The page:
‘Run Bambi Run’ Is a Spectacular Production

Rep’s new rock musical about Laurie Bembenek lacks depth, but pulsates with energy and attitude.

By - Sep 25th, 2023 01:05 pm
Milwaukee Repertory Theater presents Run Bambi Run in the Quadracci Powerhouse September 14 – October 22, 2023. Pictured: Erika Olson, Ian Littleworth and cast. Photo by Michael Brosilow.

Milwaukee Repertory Theater presents Run Bambi Run in the Quadracci Powerhouse September 14 – October 22, 2023. Pictured: Erika Olson, Ian Littleworth and cast. Photo by Michael Brosilow.

Someday Milwaukee will become famous in social media and tabloids for something other than crime legends. But right now, that is a built-in curiosity advantage for the Milwaukee Rep’s world premiere rock musical Run Bambi Run, which aims for the heights of theatrical achievement with a powerful assemblage of talents for the Quadracci season opener through Oct. 22.

In terms of rock musical the production is spectacular – eminently watchable with a pulsating magnetism around every corner. In terms of understanding anything real about Lawrencia (Bambi) Bembenek (though the story is all about Laurie’s life and how it changed, painting her as a never-say-die heroine) well, there was a theatrical decision to make this a comic book parable about attitudes in the 1980s involving her Playboy looks, her so-called women friends and male chauvinists like police chief Harold Breier – with only a few excursions into the sad, still headline-making times of her early death.

The production tells the story in different modes and methods, inviting the audience in. It has decided she is far more victim than instigator — and having lived though that time that is certainly where my sympathy lies. But while art can often illuminate life, don’t ask that of this one. Just enjoy the talents taking us for a ride.

Noted playwright and documentarian Eric Simonson agreed to do the book – or the graphic novel, which is what the textual context becomes. The wall of sound emerges from extraordinary music director Dan Kazemi and the unmistakable unrelenting drumbeats and the blunt sometimes comic lyrics of Gordon Gano, whom I first covered when the emerging Violent Femmes were street musicians on the East Side. There are moments when everyone onstage returned me to those days of rock abandonment, as if they had all played on the sidewalk with the Violent Femmes.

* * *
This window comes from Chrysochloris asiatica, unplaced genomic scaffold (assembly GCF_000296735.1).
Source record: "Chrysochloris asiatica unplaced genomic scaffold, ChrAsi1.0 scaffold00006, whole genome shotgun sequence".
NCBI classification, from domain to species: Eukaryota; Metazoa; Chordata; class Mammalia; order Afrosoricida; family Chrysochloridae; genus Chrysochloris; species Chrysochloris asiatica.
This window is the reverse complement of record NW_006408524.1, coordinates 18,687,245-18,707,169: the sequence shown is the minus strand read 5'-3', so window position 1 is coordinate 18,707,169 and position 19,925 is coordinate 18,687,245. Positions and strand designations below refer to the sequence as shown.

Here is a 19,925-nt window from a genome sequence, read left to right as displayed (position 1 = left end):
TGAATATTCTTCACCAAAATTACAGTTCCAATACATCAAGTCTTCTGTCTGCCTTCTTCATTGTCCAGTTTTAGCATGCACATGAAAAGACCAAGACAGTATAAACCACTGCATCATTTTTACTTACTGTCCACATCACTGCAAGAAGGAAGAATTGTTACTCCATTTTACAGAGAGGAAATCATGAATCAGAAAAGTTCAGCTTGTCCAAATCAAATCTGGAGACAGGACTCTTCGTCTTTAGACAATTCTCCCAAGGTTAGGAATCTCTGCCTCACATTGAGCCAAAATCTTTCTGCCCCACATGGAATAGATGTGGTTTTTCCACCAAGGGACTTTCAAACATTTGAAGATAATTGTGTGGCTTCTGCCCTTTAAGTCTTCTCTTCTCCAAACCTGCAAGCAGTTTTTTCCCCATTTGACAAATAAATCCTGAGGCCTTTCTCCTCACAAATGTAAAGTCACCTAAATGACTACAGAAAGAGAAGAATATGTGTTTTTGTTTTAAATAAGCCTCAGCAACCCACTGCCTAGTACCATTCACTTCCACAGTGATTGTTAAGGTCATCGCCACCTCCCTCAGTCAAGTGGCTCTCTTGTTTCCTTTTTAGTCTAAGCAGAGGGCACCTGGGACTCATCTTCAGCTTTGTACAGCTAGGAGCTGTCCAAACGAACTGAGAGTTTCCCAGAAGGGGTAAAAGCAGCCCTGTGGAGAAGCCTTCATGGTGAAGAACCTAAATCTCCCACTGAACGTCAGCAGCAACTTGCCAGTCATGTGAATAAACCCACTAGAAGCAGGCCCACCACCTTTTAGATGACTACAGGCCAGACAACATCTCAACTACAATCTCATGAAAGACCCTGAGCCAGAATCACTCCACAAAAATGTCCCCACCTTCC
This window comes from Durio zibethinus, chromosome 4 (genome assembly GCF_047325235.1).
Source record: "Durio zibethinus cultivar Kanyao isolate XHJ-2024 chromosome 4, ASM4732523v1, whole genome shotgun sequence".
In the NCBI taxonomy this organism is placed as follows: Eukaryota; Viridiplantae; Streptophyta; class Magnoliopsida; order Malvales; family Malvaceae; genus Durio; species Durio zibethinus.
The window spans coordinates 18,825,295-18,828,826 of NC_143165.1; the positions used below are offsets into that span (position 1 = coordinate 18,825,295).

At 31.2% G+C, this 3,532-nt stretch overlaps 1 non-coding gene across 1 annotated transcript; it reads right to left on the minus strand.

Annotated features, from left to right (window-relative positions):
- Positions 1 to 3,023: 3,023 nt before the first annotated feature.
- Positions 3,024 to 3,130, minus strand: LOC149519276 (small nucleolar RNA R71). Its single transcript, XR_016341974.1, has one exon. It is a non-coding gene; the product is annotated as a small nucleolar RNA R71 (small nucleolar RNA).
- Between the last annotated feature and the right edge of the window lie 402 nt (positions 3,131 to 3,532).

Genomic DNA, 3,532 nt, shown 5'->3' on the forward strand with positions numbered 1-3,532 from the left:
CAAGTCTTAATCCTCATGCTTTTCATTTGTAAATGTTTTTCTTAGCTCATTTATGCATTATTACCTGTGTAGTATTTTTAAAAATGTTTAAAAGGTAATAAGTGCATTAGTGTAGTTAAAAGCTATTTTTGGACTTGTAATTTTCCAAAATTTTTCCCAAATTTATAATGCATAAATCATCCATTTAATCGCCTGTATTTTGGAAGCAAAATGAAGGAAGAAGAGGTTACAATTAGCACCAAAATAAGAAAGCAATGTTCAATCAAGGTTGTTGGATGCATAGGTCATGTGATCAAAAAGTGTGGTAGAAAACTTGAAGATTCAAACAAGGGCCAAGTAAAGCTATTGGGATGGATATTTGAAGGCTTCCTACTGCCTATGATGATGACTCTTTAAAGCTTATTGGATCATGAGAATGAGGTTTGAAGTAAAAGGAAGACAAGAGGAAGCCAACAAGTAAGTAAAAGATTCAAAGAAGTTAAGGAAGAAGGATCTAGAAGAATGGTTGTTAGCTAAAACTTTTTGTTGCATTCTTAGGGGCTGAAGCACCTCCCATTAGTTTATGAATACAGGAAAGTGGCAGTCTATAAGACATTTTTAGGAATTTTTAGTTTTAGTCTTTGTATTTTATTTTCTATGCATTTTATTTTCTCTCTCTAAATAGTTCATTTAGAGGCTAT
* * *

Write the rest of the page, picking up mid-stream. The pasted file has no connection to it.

Ably assisted by choreographer Jenn Rose, Rep artistic director Mark Clements is the real brains behind all this. In style he fashions a nightmare Brechtian echo – imagine Sweeney Todd and Hedwig and the Angry Inch spawning an offspring. (No surprise he previously directed a fine version of Hedwig, which we covered.)

The lights, the singers, the actors, and the props on wheels prove absorbing constant motion of musical forms and character mannerisms — as if country, polka, Jerry Lee Lewis, Janis Joplin, bawdy pelvic thrusts and “drop mic” punctuations were in constant play.

The intellectual reward may be minimal but the audience will be enthused by the energy. It is a dervish of high-grade singers who both really play instruments or perfectly model playing while Kazemi handles both keyboard and orchestration from the back of the main set, which is dressed up as a South Side bar with TV sets, off-duty cops, screen projections, strobe and other glitter lights at play.

You couldn’t bring this off without a cast of tireless energy and ability, and the Rep has combined a few familiars and many newcomers.

A standout in the main role as Bambi is Erika Olson, whose powerful ballad notes make many tunes we will never remember seem important and along with Megan Loomis and John Carlin as her parents make “Polish American Girl” a song we do remember. It is one of those moments that remind us how potent such culturally rooted Milwaukee references can be. Olson also gets an opportunity to show her acting chops as Bambi reacts and changes.

There is fine singing work and several impish character moves by Jessica Kantorowitz as Bambi’s deceptive friend. As bushy-haired lawyer Donald Eisenberg (also as private eye Ira Robbins), Douglas Goodhart is a welcome flamboyant presence. I also noted with pleasure the chameleon-like maneuvers of Matt Daniels. The cast puts on many hats and even those just identified as “Swing” are integral to the driving pulse.

This is a new rock musical that requires extraordinary hands to make work. If subjected as so many musicals are to the rigors of the road and tryouts, it would be crying out for trimming, a real ending and a demand for more depth.

Run Bambi Run Gallery

Dominique Paul Noth served for decades as film and drama critic, later senior editor for features at the Milwaukee Journal. You’ll find his blogs here and here.

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